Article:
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5 Benefits of Scientific Molding and How Injection Molders Achieve Them

Posted by Jenna Vogel on Nov 30, 2022 8:45:00 AM
Jenna Vogel


Often, complex applications requiring custom injection molding have design and/or materials characteristics that need specialized manufacturing, as in the case of tight tolerances. An experienced injection molder has solutions to address all types of scenarios, but scientific molding expertise adds unique value.

Scientific molding is a systematic approach to the injection molding process that provides at least 10X greater control of part consistency than traditional “trial and error” molding methods. It’s a precise path to repeatedly meeting project specifications and producing defect-free parts. Both goals are top priorities, and just two of the benefits of working with a molder with deep scientific molding knowledge.

5 (more) benefits of scientific molding

In many ways, results drive profitability. Lacking a repeatable injection molding process for attaining results can quickly erode margins. The data-driven accuracy of scientific molding creates time and cost efficiencies that maximize profits. Scientific molding ensures injection molding process repeatability because of tightly controlled:

  1. Engineering principles that combine specially trained engineers, advanced sensor technology, and sophisticated software to understand plastics at the molecular level during injection molding and quickly correct any variations.

  2. Part design optimization through Design for Manufacturability (DfM) to proactively define, refine, and document part design to leverage and optimize all facets of manufacturing.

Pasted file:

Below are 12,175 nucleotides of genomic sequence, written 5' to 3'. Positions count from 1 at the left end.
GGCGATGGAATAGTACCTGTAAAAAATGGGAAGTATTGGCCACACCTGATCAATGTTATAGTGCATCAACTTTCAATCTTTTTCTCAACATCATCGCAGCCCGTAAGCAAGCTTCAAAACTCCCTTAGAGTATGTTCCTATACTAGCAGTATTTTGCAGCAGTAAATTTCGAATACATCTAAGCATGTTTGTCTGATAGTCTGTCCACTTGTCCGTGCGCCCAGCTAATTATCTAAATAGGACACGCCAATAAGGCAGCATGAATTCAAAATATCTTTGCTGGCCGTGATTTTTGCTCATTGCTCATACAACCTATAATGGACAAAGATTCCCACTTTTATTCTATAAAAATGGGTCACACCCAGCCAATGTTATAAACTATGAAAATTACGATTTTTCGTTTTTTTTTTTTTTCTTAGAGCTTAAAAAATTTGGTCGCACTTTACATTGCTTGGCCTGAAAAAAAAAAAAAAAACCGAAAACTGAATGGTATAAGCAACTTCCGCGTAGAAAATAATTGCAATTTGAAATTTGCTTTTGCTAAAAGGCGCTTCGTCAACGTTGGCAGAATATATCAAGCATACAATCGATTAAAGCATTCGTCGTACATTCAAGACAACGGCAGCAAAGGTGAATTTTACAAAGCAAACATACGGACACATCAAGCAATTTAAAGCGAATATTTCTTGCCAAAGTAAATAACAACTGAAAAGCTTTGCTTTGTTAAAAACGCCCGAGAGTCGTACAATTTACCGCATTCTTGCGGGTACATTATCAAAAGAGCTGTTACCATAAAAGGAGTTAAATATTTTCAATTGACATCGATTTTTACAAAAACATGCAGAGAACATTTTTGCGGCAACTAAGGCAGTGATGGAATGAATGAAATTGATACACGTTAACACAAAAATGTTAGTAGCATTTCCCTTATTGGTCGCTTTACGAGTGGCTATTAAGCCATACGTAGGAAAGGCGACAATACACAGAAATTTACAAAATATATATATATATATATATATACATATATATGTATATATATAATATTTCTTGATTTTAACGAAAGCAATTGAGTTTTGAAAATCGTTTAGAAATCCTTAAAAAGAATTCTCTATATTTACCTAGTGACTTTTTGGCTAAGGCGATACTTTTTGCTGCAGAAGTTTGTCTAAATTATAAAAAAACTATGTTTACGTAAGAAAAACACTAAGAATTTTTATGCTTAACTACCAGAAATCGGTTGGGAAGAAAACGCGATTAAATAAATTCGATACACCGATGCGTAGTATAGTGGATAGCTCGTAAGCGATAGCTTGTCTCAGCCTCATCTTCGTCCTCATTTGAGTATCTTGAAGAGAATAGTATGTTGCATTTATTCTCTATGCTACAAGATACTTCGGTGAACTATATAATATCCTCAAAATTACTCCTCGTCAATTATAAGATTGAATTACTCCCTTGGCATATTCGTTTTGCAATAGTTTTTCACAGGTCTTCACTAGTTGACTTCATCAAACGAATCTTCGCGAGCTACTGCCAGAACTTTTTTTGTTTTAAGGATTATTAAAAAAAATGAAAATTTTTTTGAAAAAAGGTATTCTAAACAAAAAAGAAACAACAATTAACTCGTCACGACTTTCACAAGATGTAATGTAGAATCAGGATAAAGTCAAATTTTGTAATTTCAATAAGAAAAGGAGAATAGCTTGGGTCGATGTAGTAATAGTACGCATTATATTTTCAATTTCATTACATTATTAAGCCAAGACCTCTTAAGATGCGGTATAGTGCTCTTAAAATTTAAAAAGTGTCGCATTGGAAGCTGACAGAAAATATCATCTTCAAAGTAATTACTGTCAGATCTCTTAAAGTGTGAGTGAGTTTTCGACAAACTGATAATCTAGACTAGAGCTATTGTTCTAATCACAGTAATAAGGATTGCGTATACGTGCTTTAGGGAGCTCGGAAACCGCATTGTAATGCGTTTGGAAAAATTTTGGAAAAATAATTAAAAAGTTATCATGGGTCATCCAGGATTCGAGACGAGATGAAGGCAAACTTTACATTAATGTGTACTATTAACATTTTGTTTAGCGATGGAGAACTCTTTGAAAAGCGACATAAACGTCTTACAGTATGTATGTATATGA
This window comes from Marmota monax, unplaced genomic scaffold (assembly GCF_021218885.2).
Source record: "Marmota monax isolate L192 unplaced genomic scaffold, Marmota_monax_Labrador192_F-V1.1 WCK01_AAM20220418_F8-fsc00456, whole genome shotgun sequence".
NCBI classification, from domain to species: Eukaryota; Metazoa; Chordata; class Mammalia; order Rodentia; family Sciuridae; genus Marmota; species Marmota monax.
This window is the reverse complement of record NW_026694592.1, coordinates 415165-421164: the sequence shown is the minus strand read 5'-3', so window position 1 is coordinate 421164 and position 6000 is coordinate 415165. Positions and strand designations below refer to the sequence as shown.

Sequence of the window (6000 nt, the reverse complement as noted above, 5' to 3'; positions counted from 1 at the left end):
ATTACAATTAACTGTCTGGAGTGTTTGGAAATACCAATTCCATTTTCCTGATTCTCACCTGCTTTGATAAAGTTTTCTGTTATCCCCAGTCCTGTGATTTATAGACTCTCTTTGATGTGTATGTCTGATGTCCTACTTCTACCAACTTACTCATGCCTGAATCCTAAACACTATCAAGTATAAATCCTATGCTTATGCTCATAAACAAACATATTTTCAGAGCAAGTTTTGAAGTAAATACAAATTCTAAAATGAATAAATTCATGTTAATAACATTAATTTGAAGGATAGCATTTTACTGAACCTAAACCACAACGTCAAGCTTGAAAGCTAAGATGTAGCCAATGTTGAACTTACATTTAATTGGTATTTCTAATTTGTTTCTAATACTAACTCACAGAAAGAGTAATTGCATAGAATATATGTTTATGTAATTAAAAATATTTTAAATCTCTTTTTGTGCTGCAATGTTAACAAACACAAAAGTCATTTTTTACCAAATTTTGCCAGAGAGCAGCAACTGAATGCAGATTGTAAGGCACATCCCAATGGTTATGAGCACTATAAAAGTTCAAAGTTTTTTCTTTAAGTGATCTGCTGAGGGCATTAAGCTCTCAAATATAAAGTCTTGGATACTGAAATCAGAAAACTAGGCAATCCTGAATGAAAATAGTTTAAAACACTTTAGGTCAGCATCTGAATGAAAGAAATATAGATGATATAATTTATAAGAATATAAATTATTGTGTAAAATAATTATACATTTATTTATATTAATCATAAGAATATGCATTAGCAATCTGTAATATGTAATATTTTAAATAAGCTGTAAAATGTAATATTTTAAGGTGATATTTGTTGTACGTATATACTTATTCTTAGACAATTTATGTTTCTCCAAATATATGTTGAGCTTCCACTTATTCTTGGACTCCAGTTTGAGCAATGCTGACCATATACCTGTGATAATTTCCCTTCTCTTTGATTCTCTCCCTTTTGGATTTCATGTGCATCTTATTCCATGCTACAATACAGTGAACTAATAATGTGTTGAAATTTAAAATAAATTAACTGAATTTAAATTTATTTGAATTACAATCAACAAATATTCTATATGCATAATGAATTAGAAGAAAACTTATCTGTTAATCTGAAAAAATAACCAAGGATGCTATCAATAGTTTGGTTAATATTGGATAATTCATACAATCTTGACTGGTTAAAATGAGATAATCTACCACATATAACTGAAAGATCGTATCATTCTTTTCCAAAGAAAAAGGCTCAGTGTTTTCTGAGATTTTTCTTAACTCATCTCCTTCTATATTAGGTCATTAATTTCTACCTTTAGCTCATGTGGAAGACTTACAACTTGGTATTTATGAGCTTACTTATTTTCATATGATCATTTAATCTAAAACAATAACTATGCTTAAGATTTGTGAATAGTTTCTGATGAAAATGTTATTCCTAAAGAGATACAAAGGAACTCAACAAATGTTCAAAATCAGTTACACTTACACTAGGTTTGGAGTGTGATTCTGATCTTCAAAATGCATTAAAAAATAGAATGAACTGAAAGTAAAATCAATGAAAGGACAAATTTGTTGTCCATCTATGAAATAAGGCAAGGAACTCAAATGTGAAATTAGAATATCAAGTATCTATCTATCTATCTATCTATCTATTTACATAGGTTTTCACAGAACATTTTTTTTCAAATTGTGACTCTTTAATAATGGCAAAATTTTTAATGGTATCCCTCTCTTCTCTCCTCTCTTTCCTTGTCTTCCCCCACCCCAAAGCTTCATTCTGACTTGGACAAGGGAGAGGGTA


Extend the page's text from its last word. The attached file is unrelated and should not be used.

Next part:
3. Tool design optimization through comprehensive analysis of data related to mechanical functionality, cavity pressure balancing, gate seal study results, and other tooling variables in relation to specified material settings.

  4. Materials selection that accurately aligns with required melt temperatures and cooling specs, fill rates, injection speed, pack and hold pressures, and other material-specific variables.

  5. Process and part quality standards that consolidate data, physical testing, and laboratory benchmarking to eliminate part inconsistencies, defects, or failure.

Design of Experiments (DOE): The math behind scientific molding

With all that scientific molding has to offer, engineering the most robust process window for injection molding is essential. This is the purpose of DOE.

Specifically, DOE is a branch of applied statistics that uses input and output variables in controlled tests to determine certain values, such as part failure probability.

DOE gathers part measurement data and analyzes them in conjunction with external influences in order to construct a mathematical model, or DOE matrix, as illustrated here:


Engineers use a DOE matrix to make key decisions about each injection molding project. DOE allows them to accurately retrace steps, resolve any contradictions, and determine next steps for establishing the most robust process window.

It’s certainly not math for math’s sake. With scientific molding and DOE, injection molding becomes even more dynamic, efficient, and beneficial for manufacturers in a range of industries. Explore more in our white paper, An OEM’s Guide to Scientific Molding. Click the button below to download your copy now.

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Topics: Scientific Molding

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